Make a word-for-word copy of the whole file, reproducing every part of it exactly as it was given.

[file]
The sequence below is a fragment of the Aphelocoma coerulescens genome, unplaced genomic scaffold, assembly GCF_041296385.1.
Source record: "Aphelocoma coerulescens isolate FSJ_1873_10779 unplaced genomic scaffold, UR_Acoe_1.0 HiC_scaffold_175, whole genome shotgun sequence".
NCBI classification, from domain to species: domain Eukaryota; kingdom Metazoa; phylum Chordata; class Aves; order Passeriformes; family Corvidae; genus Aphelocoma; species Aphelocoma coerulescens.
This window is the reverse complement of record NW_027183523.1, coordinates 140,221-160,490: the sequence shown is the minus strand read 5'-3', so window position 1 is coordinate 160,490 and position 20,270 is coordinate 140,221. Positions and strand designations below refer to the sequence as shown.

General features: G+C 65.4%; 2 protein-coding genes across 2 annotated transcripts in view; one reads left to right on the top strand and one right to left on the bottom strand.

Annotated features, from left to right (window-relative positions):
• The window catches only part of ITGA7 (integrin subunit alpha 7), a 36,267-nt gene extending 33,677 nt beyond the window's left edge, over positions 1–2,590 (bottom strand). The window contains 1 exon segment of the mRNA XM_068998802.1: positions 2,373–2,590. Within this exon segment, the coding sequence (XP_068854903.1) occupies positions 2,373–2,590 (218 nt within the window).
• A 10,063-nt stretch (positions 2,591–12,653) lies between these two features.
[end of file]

The sequence below is a fragment of the Aphelocoma coerulescens genome, unplaced genomic scaffold, assembly GCF_041296385.1.
Source record: "Aphelocoma coerulescens isolate FSJ_1873_10779 unplaced genomic scaffold, UR_Acoe_1.0 HiC_scaffold_175, whole genome shotgun sequence".
NCBI classification, from domain to species: domain Eukaryota; kingdom Metazoa; phylum Chordata; class Aves; order Passeriformes; family Corvidae; genus Aphelocoma; species Aphelocoma coerulescens.
This window is the reverse complement of record NW_027183523.1, coordinates 140,221-160,490: the sequence shown is the minus strand read 5'-3', so window position 1 is coordinate 160,490 and position 20,270 is coordinate 140,221. Positions and strand designations below refer to the sequence as shown.

General features: G+C 65.4%; 2 protein-coding genes across 2 annotated transcripts in view; one reads left to right on the top strand and one right to left on the bottom strand.

Annotated features, from left to right (window-relative positions):
• The window catches only part of ITGA7 (integrin subunit alpha 7), a 36,267-nt gene extending 33,677 nt beyond the window's left edge, over positions 1–2,590 (bottom strand). The window contains 1 exon segment of the mRNA XM_068998802.1: positions 2,373–2,590. Within this exon segment, the coding sequence (XP_068854903.1) occupies positions 2,373–2,590 (218 nt within the window).
• A 10,063-nt stretch (positions 2,591–12,653) lies between these two features.